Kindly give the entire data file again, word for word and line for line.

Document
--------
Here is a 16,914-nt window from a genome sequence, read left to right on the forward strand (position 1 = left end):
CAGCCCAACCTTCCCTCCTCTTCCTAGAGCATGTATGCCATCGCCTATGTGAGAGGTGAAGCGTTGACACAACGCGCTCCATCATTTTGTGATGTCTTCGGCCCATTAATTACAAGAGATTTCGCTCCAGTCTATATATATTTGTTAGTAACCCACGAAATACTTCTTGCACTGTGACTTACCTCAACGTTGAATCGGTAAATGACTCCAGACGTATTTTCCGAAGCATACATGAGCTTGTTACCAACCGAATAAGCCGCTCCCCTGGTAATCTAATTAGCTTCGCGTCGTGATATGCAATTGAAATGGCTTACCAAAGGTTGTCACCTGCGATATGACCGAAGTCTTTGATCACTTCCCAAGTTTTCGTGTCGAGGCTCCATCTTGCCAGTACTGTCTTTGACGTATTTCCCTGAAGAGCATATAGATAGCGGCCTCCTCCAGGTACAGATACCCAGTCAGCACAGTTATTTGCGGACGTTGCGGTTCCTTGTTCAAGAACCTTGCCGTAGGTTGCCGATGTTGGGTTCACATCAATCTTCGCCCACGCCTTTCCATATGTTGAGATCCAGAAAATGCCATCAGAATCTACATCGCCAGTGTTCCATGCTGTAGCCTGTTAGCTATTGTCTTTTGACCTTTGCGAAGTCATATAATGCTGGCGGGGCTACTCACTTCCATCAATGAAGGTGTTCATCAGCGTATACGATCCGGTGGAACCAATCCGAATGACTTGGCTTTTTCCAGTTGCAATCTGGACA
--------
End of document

Here is a 16,914-nt window from a genome sequence, read left to right on the forward strand (position 1 = left end):
CAGCCCAACCTTCCCTCCTCTTCCTAGAGCATGTATGCCATCGCCTATGTGAGAGGTGAAGCGTTGACACAACGCGCTCCATCATTTTGTGATGTCTTCGGCCCATTAATTACAAGAGATTTCGCTCCAGTCTATATATATTTGTTAGTAACCCACGAAATACTTCTTGCACTGTGACTTACCTCAACGTTGAATCGGTAAATGACTCCAGACGTATTTTCCGAAGCATACATGAGCTTGTTACCAACCGAATAAGCCGCTCCCCTGGTAATCTAATTAGCTTCGCGTCGTGATATGCAATTGAAATGGCTTACCAAAGGTTGTCACCTGCGATATGACCGAAGTCTTTGATCACTTCCCAAGTTTTCGTGTCGAGGCTCCATCTTGCCAGTACTGTCTTTGACGTATTTCCCTGAAGAGCATATAGATAGCGGCCTCCTCCAGGTACAGATACCCAGTCAGCACAGTTATTTGCGGACGTTGCGGTTCCTTGTTCAAGAACCTTGCCGTAGGTTGCCGATGTTGGGTTCACATCAATCTTCGCCCACGCCTTTCCATATGTTGAGATCCAGAAAATGCCATCAGAATCTACATCGCCAGTGTTCCATGCTGTAGCCTGTTAGCTATTGTCTTTTGACCTTTGCGAAGTCATATAATGCTGGCGGGGCTACTCACTTCCATCAATGAAGGTGTTCATCAGCGTATACGATCCGGTGGAACCAATCCGAATGACTTGGCTTTTTCCAGTTGCAATCTGGACA